How to use the After Effects Wiggle Expression

CG Director Author Alex  by Alex  ⋮   ⋮   5 comments
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The Wiggle Expression in After Effects (or ae wiggle for short) is a great way to make objects move randomly, have some sort of idle Movement in character joints, animate a random camera shake, create wobbly text or animate a blinking/flickering light.

Although it is somewhat common knowledge what Wiggle does, I often times find myself sitting in front of my state-of-the-art After Effects Workstation realizing, that I have once again forgotten how the correct wiggle Expression syntax is and what parts of the Wiggle Expression does what.

So here are some basic and advanced wiggle() Expression snippets for you to copy and paste into your After Effects projects and adjust to your liking:

Basic After Effects Wiggle Expression explained

wiggle(freq, amp, octaves=1, amp_mult=.5, t=time) 

//freq being the frequency, so how often per second the value should wiggle //amp being the amplitude, so how far the value should wiggle
//octaves is the number of octaves of noise to add together.
//This value controls how much detail is in the wiggle.
//Make this value higher than the default of 1 to include higher frequencies or lower to include amplitude harmonics in the wiggle.
//amp_mult is the amount that amp is multiplied by for each octave.
//This value controls how fast the harmonics drop off.
//t is the base start time.

 

Wiggle Expression examples

//wiggle far but slowly
wiggle(1.2, 700);

//wiggle a bit faster but not so far
wiggle(3, 20);

//wiggle fast but not far
wiggle(11, 7);

 

Making wiggle start and stop at specific times

//If your wiggle expression should start at 3 seconds
timeToStart = 3; 
if (time > timeToStart){ 
    wiggle(3,25); 
}else{ 
    value; 
}

//If your wiggle expression should stop at 10 seconds
timeToStop = 10; 
if (time > timeToStop){ 
    value; 
}else{ 
    wiggle(3,25); 
}

//If your wiggle expression should start at 5 seconds and stop at 15 seconds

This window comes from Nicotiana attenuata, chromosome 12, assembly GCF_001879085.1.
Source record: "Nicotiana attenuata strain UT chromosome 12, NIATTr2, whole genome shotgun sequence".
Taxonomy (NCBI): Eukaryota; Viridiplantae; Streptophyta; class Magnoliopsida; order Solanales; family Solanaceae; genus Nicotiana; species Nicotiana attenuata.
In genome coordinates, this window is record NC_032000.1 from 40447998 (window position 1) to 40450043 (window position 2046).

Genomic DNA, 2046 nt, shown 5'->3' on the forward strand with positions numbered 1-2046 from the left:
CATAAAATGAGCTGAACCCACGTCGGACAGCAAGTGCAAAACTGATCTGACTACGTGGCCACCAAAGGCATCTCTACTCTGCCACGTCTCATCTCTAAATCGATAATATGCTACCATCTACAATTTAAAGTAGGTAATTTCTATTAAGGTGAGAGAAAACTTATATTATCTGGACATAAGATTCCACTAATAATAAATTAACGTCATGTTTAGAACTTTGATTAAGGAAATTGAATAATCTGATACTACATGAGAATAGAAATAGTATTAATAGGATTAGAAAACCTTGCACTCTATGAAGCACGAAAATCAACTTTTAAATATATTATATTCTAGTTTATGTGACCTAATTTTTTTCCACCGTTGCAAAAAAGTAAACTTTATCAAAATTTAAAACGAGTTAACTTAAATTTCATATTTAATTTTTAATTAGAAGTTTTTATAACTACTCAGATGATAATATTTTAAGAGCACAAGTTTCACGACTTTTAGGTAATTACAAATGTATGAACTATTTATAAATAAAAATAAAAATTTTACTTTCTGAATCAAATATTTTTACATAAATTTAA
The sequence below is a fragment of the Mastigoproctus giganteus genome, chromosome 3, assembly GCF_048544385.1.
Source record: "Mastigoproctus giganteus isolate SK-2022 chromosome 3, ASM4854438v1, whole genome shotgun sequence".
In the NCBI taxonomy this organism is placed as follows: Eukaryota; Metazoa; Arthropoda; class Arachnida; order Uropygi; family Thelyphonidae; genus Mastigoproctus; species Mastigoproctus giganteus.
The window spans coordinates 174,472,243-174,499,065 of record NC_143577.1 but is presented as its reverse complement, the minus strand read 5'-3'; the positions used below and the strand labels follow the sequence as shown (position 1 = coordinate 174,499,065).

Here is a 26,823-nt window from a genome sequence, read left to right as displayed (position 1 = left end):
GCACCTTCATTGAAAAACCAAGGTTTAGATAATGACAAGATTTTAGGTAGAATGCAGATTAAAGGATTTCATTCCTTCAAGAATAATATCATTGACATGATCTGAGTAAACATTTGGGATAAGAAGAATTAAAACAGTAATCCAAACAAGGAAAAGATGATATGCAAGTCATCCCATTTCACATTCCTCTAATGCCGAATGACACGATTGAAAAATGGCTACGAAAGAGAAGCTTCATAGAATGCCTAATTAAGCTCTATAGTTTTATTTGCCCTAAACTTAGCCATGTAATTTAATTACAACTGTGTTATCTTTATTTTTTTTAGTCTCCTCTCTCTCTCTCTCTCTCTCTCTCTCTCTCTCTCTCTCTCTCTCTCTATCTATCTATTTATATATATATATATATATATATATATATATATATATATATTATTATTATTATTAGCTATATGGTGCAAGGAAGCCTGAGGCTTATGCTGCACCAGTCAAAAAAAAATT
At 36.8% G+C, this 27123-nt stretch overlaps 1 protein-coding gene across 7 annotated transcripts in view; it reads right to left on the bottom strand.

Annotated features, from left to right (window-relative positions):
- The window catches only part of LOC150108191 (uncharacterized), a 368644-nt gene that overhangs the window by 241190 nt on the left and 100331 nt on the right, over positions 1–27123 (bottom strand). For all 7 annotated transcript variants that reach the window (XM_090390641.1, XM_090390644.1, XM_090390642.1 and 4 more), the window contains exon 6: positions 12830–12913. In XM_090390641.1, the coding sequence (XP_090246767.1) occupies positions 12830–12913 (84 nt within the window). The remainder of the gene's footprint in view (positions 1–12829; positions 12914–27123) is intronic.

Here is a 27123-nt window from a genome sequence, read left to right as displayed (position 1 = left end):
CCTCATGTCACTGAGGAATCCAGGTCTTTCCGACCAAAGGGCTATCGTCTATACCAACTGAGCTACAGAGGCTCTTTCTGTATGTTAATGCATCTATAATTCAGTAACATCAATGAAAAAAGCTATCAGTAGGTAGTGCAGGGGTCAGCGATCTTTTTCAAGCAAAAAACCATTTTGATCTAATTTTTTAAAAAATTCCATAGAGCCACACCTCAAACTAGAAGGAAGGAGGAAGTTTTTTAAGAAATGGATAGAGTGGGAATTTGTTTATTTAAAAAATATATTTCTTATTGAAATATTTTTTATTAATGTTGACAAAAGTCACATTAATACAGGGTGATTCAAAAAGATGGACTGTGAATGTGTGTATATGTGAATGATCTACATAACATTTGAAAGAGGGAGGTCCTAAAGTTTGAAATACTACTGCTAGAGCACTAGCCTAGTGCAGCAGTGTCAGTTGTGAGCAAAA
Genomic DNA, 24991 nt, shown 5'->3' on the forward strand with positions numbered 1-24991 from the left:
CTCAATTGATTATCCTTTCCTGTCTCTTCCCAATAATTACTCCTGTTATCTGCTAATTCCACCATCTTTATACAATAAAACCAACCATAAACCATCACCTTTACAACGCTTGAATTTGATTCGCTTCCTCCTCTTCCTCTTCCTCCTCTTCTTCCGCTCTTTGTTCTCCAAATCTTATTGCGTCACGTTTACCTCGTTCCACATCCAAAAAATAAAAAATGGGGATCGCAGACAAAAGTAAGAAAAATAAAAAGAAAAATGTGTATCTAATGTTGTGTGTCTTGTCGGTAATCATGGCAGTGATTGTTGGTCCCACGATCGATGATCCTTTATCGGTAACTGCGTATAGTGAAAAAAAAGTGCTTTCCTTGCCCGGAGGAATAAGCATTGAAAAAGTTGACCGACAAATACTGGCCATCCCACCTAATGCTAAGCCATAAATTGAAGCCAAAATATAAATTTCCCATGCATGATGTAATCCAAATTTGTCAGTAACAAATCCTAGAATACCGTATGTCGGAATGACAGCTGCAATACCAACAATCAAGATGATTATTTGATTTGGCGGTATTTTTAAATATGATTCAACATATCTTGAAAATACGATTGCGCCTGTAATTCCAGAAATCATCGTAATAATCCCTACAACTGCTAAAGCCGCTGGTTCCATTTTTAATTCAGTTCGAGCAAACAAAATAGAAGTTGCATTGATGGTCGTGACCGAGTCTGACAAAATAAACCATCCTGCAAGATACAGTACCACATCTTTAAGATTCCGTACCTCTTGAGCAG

timeToStart = 5; 
timeToStop = 15; 
  
if ((time > timeToStart) && (time < timeToStop)){ 
    wiggle(3,25); 
}else{ 
    value; 
}

 

Tell the wiggle Expression to only wiggle in one direction

//wiggle only in x (horizontal):
org=value;
temp=wiggle (5,50);
[temp[0],org[1]];

//Shorthand:
[wiggle(5,50)[0],position[1]]

//wiggle only in y (vertical):
org=value;
temp=wiggle (5,50);
[org[0],temp[1]];

//Shorthand:
[position[0],wiggle(5,50)[1]]

 

For more organic and natural looking wiggles also try these tips by Tyler on his Motion Array Site. You can also spice things up by adding a random generator to your wiggle. Here is how to.

 

What useful Wiggle Expressions do you know of? Share your knowledge in the Comments.

 

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Alex from CGDirector - post author

Hi, I am Alex, a Freelance 3D Generalist, Motion Designer and Compositor.

I have built a multitude of Computers, Workstations and Renderfarms and love to optimize them as much as possible.

Feel free to comment and ask for suggestions on your PC-Build or 3D-related Problem, I'll do my best to help out!

5
Comments

Favour

I can’t find the wiggle effect in effect & present.
I’m using cs6

Ben G

Hi Alex,

Does the wiggle expression work of parameters like “Mask Feather”?

I just finished building a rig and would like your opinion on it.
It’s first priority was gaming during my off hours; Second strong enough for rendering at home if needed/ working on personal projects.

CPU: Ryzen 2700
RAM: Corsair Vengence LED 3000MGHz (2x16GB DDR4 kits)
GPU: Gigabyte Aorus GTX 1080Ti 11GB GDDR5
Boots off SSD
6TB* RAID 5 work drive (*configured size)
1000W Corsair PSU

Thank you for your time.